A day out of school…
Would today’s children visit museums on a school day or even a holiday? They’ll probably make excuses. Which child would want to trudge winding staircases and long corridors of dusty old remnants of a bygone age? It’s boring, tiring, and uninteresting. The young minds would prefer playing their favourite video games or watching Netflix series. A part of you may be wondering if the kids are actually right. Are museums just dusty old places? They may be genuinely fascinating artefacts, but do they generate a connect with the young minds? Big, beautiful, impressive museums housed in grandiose buildings with manicured lawns and gardens don’t attract children like they used to.
I once asked my class why they hated going to museums? Their honesty was quite eye-opening. They went because they were told to. They were happier doing something else because the atmosphere of useums is funereal-like, dark and dingy; the displays useless and out of order. Half the times, the students don’t know what they are looking at. There’s no utility to the visit since it’s all on the internet anyway. They visit because “the teacher would mark us absent if we didn’t participate in the educational excursion”. Come to think of it, their aversion is quite understandable.
Setting the minds in motion…
Museums are temples of the muses. But, they need to outgrow the image of being mere storehouses for collection, preservation, and display. They need to be more than just cultural centres for the community. How can we make our museums kid-friendly given today’s children spending hours in the reality of a virtual world?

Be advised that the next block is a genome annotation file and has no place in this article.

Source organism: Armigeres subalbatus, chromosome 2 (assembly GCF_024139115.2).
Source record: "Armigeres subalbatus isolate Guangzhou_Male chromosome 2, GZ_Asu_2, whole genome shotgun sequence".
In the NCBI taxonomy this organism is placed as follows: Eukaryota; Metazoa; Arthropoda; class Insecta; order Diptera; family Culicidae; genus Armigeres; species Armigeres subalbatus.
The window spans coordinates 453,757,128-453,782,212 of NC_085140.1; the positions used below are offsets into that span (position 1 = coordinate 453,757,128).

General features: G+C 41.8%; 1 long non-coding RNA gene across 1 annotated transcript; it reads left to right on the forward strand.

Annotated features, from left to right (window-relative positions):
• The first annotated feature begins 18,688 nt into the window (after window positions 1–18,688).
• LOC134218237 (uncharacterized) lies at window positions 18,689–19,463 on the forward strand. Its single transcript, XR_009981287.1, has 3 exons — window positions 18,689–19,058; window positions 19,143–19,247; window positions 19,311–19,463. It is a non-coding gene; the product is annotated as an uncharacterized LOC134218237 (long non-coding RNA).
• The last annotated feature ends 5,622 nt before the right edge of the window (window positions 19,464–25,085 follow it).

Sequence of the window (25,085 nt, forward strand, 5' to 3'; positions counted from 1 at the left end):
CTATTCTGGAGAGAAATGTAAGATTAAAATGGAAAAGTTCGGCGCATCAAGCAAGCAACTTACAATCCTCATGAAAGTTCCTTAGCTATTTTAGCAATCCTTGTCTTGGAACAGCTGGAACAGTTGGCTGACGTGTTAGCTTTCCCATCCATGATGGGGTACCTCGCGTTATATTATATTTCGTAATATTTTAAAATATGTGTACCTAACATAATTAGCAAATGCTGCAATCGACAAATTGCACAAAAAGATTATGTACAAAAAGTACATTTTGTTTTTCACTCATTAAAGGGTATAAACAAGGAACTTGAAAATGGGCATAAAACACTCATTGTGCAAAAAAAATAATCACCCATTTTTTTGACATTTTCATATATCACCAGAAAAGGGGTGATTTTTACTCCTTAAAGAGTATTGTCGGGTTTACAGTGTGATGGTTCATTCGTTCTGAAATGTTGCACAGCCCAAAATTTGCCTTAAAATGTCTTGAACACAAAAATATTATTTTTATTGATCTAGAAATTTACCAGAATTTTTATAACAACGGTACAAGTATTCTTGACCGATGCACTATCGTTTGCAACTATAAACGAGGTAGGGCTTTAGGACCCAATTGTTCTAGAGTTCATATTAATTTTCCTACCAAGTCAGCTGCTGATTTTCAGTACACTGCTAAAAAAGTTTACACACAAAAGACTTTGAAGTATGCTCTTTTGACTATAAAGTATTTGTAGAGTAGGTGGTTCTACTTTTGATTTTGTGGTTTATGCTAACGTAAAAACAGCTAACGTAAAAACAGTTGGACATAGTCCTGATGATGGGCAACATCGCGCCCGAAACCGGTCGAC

Since the early twentieth century, there has been an increasing acknowledgement of the importance of museums’ educational function. Way back in 1952, UNESCO staged a seminar in Brooklyn, USA on the role and eﬀectiveness of museums.
Museum visits can provide memorable, immersive learning experiences that ignite the imagination. They are a form of art now, giving children dynamic opportunities to be exposed to novel experiences and cultures, customs, heritage, peoples, historical periods, and backgrounds in visually rich environments. Children can take ownership of their learning and spark their curiosities. This art-form gives a genuinely wholesome experience; a chance to connect the present with the past, and the future. Museums provide a space for reflection, experimentation, inspiration, interpretation, creativity and enjoyment, giving a broader understanding of time and space.
Therefore, it becomes imperative to bring museums into our curriculums in enjoyable and meaningful ways for our students. They need to be powerhouses instrumental to education rather than merely being display-houses. Children should relate to museums and their contents with joy and eagerness, rather than with awe and wonder. We need to make sure children have the same spring in their step and twinkle in their eyes as they do when visiting Disneyland or a Zoo.
Museum visits should be looked forward to. Even if the exhibits don’t attract them, children should be allowed to play around the premises. Their curiosities and boredom making them explorative; the environment always there to let them soak the ambience in and partake in the contextual mapping inadvertently. Such a visit gives an organic experience. Any information the children obtain is likely to include social, attitudinal, cognitive, and sensory associations which embed in their memory in a positive light. Any recollection of any facet of such a visit can facilitate the recall of the entire experience.